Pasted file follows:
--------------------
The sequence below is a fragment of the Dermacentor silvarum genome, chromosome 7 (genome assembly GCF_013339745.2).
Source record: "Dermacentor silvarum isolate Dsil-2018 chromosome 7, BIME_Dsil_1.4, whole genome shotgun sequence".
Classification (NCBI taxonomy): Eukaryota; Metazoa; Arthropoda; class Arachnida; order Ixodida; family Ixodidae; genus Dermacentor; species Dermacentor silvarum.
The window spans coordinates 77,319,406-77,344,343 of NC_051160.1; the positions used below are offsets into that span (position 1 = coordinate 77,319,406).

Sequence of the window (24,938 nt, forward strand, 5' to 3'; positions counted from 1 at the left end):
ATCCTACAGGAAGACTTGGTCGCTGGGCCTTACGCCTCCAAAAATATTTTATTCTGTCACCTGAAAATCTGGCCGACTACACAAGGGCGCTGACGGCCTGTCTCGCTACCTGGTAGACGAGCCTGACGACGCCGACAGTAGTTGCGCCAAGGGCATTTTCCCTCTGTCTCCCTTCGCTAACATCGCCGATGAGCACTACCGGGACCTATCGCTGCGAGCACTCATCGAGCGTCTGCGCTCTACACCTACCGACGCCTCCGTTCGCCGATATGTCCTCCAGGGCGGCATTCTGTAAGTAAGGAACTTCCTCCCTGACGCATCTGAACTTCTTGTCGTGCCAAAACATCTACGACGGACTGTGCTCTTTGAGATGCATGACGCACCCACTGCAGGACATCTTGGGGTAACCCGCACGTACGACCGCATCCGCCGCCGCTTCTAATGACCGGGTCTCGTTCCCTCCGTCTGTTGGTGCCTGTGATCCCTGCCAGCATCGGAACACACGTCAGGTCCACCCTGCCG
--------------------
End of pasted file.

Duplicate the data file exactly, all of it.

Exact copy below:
The sequence below is a fragment of the Dermacentor silvarum genome, chromosome 7 (genome assembly GCF_013339745.2).
Source record: "Dermacentor silvarum isolate Dsil-2018 chromosome 7, BIME_Dsil_1.4, whole genome shotgun sequence".
Classification (NCBI taxonomy): Eukaryota; Metazoa; Arthropoda; class Arachnida; order Ixodida; family Ixodidae; genus Dermacentor; species Dermacentor silvarum.
The window spans coordinates 77,319,406-77,344,343 of NC_051160.1; the positions used below are offsets into that span (position 1 = coordinate 77,319,406).

Sequence of the window (24,938 nt, forward strand, 5' to 3'; positions counted from 1 at the left end):
ATCCTACAGGAAGACTTGGTCGCTGGGCCTTACGCCTCCAAAAATATTTTATTCTGTCACCTGAAAATCTGGCCGACTACACAAGGGCGCTGACGGCCTGTCTCGCTACCTGGTAGACGAGCCTGACGACGCCGACAGTAGTTGCGCCAAGGGCATTTTCCCTCTGTCTCCCTTCGCTAACATCGCCGATGAGCACTACCGGGACCTATCGCTGCGAGCACTCATCGAGCGTCTGCGCTCTACACCTACCGACGCCTCCGTTCGCCGATATGTCCTCCAGGGCGGCATTCTGTAAGTAAGGAACTTCCTCCCTGACGCATCTGAACTTCTTGTCGTGCCAAAACATCTACGACGGACTGTGCTCTTTGAGATGCATGACGCACCCACTGCAGGACATCTTGGGGTAACCCGCACGTACGACCGCATCCGCCGCCGCTTCTAATGACCGGGTCTCGTTCCCTCCGTCTGTTGGTGCCTGTGATCCCTGCCAGCATCGGAACACACGTCAGGTCCACCCTGCCG